A Wrinkle In Time: An Adventure Written in More than Just Two Dimensions.

L'Engle, Madeliene. A Wrinkle In Time. Farrar Stratus Giroux Publishing. 1962


“Life, with its rules, its obligations, and its freedoms, is like a sonnet: You're given the form, but you have to write the sonnet yourself. - Mrs. Whatsit”
Madeleine L'Engle, A Wrinkle in Time

A Wrinkle in Time is a imagination filled story about three young kids on a mission to save a gifted scientist! This story has all kinds of twists and turns and will have you on the edge of the book until the end! This book mixes in reality with fantasy; the best of both worlds! We have the primary characters.."the humans" and the illustrious "immortal or superhuman characters"! A Wrinkle in Time includes family and friendship and how courage can take you to the ends of the universe. Meg is considered to be the outcast of the family and the eldest child of the bunch. Meg is like any other teen at this age..misunderstood..unpopular..and she hates how she looks. However, at the same time, she is a quiet genius. She takes on a journey of a lifetime. There are a whole host of outstanding characters in this book that lead up to.....Lets see where this story takes us..
Quintet (Sequels):
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A Wrinkle in Time was published in 1962. The book itself mirrors issues and broad events through a mash a symbolism and metaphor.
Only 15 years have passed from the devastation of the Second World War, as well as the horrors of the holocaust. And as the decade turns to the sixties, the civilian trust of government and desire for conformity is beginning to shift. On an international front the United States and Russia seem to be heading to war.

L’engle’s novel illustrates values that support the idea of “counterculture.” Meg and Charles Wallace are different. Meg is socially impatient and considered an outcast. Charles Wallace is a bright and telepathically gifted child who is also somewhat of a loner and socially awkward. Even the popular and athletic Calvin O’Keife desires to be different, and perhaps that's why he is so attracted to the Murray family. L’engle emphasizes that these differences and faults are to be treasured.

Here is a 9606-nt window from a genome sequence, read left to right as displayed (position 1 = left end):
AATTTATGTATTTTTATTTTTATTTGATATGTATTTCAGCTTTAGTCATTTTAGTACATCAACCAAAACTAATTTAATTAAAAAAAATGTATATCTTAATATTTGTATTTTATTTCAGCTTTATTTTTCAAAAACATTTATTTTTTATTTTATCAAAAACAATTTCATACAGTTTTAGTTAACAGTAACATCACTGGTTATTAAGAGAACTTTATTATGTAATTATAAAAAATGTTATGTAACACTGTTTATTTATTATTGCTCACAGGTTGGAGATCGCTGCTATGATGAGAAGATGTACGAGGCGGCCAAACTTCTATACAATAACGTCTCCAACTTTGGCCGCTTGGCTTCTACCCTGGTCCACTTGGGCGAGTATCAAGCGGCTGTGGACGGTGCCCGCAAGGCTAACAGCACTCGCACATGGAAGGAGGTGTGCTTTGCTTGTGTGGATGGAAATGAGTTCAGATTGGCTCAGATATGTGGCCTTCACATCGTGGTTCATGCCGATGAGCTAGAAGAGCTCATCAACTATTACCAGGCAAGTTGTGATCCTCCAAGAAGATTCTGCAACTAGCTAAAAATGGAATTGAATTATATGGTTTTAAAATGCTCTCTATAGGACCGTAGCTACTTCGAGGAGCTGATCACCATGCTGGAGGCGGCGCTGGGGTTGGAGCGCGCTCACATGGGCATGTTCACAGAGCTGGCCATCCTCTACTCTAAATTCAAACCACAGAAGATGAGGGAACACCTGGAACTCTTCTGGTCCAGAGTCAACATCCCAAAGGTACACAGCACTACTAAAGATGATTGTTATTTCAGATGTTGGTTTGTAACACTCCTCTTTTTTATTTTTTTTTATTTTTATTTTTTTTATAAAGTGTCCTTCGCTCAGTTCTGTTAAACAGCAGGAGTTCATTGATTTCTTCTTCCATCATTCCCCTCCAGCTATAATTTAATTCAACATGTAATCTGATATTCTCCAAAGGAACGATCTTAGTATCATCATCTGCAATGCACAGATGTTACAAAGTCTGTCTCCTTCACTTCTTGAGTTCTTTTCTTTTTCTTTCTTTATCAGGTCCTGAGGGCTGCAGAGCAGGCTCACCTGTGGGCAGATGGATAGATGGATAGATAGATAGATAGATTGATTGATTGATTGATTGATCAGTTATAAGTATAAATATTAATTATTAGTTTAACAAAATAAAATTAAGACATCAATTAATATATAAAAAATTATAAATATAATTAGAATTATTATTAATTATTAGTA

On the Planet of Camozotz, this human populated world resembles the conformity desired by the Third Reich. The people all submit to an overlord brain like entity referred to as IT. Everyone is the same and regulated, and those that don’t fit the mold are eliminated. It also showcases the flaw of the communist party, in a world where everyone’s thinking and individualism is bred for them. There can be no true happiness in such a way of life.

Even the concept of the tesseract is a cold war product. Meg’s Father and his fellow scientists rush into a science and power that they do not fully understand, and the process is dangerous and unpredictable. Though the ending discovery may be worth the struggle, it is never wise to use something before one understands it’s power - much like the space race and the arms race.

Despite the age of a book, much can always be put in to perspective by reviewing the context of its origin.